• I don't see the need to use bool in doctests such as
```bool(legendre_P(0, x, 0, 1) == p0)
```

Often, the == operator will return a symbolic equality rather than True/False?. This is true even in this simple case:

```sage: p0 = 1
sage: legendre_P(0, x, 0, 1) == p0
1 == 1
```

If you cast the symbolic equality to bool, you get,

• True, if Sage can convince itself that equality holds.
• False, if Sage can "prove" inequality.
• False, if it's not sure.

So it should be safe to test for True.

• It's not clear to me why back-quotes are used in some of the error strings:
```        raise TypeError('`n` must be a natural number')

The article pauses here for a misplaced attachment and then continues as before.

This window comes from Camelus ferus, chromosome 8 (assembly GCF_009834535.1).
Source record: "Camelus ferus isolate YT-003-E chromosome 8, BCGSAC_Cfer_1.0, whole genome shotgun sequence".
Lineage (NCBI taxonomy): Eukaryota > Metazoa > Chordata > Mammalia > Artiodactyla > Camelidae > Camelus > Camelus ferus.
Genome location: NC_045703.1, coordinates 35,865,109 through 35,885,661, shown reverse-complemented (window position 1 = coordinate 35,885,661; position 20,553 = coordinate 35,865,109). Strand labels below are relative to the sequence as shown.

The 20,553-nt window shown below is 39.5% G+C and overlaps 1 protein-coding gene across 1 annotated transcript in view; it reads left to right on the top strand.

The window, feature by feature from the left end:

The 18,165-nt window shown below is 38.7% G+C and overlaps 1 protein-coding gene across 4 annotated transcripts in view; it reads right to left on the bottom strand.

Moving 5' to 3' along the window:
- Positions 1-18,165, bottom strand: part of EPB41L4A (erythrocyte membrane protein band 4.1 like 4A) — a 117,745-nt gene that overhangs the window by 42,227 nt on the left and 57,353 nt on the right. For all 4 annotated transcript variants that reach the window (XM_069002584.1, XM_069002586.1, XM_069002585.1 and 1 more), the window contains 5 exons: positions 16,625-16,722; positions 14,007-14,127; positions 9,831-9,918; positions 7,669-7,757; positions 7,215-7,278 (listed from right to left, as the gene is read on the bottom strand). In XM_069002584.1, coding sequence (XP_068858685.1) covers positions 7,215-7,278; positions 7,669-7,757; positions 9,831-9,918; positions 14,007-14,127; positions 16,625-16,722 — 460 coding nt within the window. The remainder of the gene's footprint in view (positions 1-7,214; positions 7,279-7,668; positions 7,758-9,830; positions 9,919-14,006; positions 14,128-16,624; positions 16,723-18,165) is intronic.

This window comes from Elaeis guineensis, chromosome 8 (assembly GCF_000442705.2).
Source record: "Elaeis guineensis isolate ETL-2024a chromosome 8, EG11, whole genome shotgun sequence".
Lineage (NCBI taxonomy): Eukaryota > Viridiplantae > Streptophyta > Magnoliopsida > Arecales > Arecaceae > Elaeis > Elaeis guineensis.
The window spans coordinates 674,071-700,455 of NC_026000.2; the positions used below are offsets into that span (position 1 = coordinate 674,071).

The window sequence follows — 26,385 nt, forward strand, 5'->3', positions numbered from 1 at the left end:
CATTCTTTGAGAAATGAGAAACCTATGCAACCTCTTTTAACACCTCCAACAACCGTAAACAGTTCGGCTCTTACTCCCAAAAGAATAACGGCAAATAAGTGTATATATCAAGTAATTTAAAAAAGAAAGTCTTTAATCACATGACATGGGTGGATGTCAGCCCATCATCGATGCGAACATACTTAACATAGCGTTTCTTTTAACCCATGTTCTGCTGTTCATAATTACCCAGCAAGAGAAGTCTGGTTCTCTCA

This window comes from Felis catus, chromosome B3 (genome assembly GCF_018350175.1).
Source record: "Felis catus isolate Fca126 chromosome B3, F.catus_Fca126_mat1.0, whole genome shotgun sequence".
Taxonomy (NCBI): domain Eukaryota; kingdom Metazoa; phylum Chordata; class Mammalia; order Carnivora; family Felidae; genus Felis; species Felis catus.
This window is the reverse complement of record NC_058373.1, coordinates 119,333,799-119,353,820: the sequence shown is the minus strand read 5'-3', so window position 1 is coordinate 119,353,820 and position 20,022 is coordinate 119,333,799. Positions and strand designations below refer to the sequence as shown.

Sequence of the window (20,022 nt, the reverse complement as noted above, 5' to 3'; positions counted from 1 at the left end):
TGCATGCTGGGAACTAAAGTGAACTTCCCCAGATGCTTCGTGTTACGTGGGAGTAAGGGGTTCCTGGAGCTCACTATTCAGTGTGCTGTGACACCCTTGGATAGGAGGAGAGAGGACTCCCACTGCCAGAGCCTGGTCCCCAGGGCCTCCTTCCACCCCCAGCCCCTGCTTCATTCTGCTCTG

```

but

```        raise ValueError('n must be nonnegative')
```

I was just careless with that one, I'll fix it. I think backticks or single quotes are needed around 'a' and 'b', otherwise it reads weird. But 'n' at the beginning is fine without it.

### Changed 6 months ago by mjo

Fix variable quoting in exceptions and allow symbolic endpoints

### comment:4 follow-up: ↓ 5 Changed 6 months ago by mjo

• Status changed from needs_work to needs_review

I've fixed the variable quoting in the new patch, and allowed the endpoints a,b to be symbolic. There's also a new test to make sure that the symbolic endpoints work as expected.

I haven't heard back, so maybe you bought my reasoning for the affine transform =)

The bool() casts do have to stay, otherwise the tests just don't work.

Thanks for taking a look.

### comment:5 in reply to: ↑ 4 ; follow-up: ↓ 6 Changed 6 months ago by fwclarke

• Status changed from needs_review to needs_work